Some key takeaways from the talk of Prof. Anu Sharma:

  • The audiogram does not fully describe the consequences of hearing loss.
  • Even a mild to moderate hearing loss can lead to cross-modal plasticity, decreased performance in cognitive tests, and higher listening effort.
  • Cross-modal re-organisation in mild to moderate hearing loss may be reversed by early and appropriate fitting of hearing aids.

For more information on Dr. Sharma’s research projects visit:

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Sharma, A. & Dorman, M.F. 2006. Central auditory development inchildren with cochlear implants: Clinical implications. Adv Otorhinolaryngol, 64, 66-88.

Sharma, A., Gilley, P. M., Dorman, M. F., & Baldwin, R. (2007). Deprivation-induced cortical reorganization in children with cochlear implants. International journal of audiology, 46(9), 494-499.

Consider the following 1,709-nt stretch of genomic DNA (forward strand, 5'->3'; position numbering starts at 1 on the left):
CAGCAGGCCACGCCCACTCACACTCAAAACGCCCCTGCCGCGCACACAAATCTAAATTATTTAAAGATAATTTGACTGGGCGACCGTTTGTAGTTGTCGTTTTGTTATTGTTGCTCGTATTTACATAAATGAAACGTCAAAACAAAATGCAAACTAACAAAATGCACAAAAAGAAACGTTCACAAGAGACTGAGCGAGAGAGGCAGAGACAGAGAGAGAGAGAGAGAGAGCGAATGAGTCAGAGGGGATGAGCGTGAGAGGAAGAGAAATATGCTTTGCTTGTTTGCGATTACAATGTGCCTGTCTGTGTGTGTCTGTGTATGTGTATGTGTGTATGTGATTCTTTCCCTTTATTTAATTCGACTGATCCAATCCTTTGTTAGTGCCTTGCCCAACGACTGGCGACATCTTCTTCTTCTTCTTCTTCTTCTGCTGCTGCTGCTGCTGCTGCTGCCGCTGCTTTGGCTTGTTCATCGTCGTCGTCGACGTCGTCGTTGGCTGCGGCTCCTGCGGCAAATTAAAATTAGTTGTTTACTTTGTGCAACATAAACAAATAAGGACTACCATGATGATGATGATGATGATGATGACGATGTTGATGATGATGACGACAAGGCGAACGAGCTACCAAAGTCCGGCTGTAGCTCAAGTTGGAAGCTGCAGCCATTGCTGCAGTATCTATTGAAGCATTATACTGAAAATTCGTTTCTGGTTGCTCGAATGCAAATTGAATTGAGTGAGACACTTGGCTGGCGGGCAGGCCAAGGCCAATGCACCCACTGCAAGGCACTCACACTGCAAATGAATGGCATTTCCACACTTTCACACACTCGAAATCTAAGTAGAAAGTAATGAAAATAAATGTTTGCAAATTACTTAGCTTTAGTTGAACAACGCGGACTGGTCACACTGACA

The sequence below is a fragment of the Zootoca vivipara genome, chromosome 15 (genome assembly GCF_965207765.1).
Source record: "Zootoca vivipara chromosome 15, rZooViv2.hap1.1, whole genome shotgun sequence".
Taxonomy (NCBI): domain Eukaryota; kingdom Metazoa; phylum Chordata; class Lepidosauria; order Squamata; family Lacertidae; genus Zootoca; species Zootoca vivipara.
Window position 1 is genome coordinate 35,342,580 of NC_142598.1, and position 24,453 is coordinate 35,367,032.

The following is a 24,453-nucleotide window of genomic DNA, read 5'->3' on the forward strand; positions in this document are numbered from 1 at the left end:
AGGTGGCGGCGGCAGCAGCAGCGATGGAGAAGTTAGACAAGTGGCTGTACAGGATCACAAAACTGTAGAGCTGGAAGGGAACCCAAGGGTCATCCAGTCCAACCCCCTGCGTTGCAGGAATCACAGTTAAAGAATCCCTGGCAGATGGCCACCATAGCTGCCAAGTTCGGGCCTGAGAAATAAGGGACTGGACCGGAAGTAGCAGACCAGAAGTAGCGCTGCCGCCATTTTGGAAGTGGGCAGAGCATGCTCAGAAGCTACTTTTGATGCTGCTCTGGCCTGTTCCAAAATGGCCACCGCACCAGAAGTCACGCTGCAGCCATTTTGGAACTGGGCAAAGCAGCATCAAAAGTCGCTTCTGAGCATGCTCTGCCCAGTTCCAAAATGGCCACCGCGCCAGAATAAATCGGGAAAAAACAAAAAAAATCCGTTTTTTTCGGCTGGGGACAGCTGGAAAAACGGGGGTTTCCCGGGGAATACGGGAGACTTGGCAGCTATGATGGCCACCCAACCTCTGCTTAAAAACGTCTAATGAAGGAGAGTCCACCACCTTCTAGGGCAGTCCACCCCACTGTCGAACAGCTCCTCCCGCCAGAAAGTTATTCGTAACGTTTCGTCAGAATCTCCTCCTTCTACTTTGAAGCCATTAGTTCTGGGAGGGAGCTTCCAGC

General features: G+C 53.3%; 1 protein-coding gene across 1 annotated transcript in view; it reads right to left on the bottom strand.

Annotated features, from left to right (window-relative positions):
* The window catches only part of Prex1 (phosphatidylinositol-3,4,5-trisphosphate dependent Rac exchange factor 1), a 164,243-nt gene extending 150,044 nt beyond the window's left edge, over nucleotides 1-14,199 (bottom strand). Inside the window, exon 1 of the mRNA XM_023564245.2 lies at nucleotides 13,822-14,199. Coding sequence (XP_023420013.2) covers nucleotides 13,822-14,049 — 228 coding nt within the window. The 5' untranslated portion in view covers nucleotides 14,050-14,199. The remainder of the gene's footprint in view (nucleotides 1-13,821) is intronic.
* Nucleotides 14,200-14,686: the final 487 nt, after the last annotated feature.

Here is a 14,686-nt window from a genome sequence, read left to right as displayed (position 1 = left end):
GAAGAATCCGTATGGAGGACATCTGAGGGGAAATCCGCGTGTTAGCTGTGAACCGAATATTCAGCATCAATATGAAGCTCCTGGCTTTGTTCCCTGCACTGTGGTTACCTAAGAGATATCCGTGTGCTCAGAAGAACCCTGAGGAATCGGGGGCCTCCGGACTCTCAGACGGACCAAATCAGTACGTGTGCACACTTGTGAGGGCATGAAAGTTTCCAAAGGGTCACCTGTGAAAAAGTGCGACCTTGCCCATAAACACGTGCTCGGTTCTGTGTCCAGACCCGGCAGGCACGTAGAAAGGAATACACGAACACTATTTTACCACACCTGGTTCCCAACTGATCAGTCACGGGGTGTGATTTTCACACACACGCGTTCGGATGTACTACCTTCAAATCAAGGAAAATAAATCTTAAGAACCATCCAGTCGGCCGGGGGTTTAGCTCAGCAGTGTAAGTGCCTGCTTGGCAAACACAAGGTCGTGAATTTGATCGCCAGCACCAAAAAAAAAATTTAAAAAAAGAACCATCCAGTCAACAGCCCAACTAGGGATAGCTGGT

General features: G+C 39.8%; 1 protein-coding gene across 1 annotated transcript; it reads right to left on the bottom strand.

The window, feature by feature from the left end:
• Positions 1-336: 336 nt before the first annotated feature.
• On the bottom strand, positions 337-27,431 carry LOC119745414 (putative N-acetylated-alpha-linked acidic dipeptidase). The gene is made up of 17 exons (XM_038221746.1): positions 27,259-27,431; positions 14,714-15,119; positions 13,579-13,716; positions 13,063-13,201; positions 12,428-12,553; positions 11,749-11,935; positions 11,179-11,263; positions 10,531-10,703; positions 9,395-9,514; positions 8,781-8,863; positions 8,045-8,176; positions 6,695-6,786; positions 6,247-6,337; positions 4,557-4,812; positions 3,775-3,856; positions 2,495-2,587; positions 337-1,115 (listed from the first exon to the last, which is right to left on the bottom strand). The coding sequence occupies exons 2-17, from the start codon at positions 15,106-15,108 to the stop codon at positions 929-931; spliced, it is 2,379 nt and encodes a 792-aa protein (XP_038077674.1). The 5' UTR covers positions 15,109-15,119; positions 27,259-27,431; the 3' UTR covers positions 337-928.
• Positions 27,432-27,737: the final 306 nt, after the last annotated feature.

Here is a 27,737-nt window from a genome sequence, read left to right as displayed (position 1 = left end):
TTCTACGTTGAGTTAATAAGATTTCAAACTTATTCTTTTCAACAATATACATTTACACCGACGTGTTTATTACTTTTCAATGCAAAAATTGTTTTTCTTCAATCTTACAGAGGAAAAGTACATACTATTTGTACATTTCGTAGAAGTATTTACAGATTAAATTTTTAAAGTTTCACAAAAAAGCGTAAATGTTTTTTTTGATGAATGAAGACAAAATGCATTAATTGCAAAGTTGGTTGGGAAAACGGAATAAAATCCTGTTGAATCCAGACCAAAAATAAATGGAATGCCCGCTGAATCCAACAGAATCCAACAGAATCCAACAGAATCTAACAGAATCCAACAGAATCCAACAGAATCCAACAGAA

Campbell, J., & Sharma, A. (2014). Cross-modal re-organization in adults with early stage hearing loss. PloS one, 9(2), e90594.

Sharma, A, Glick, H, Deeves, E, Duncan, E. (2015). The P1 biomarker for assessing cortical maturation in pediatric hearing loss: A review. Otorinolaringologia, 65(4): 103-114.

Sharma, A., Campbell, J., & Cardon, G. (2015). Developmental and cross-modal plasticity in deafness: Evidence from the P1 and N1 event related potentials in cochlear implanted children. International Journal of Psychophysiology, 95(2), 135-144.

Glick, H. A., & Sharma, A. (2020). Cortical neuroplasticity and cognitive function in early-stage, mild-moderate hearing loss: evidence of neurocognitive benefit from hearing aid use. Frontiers in neuroscience, 93.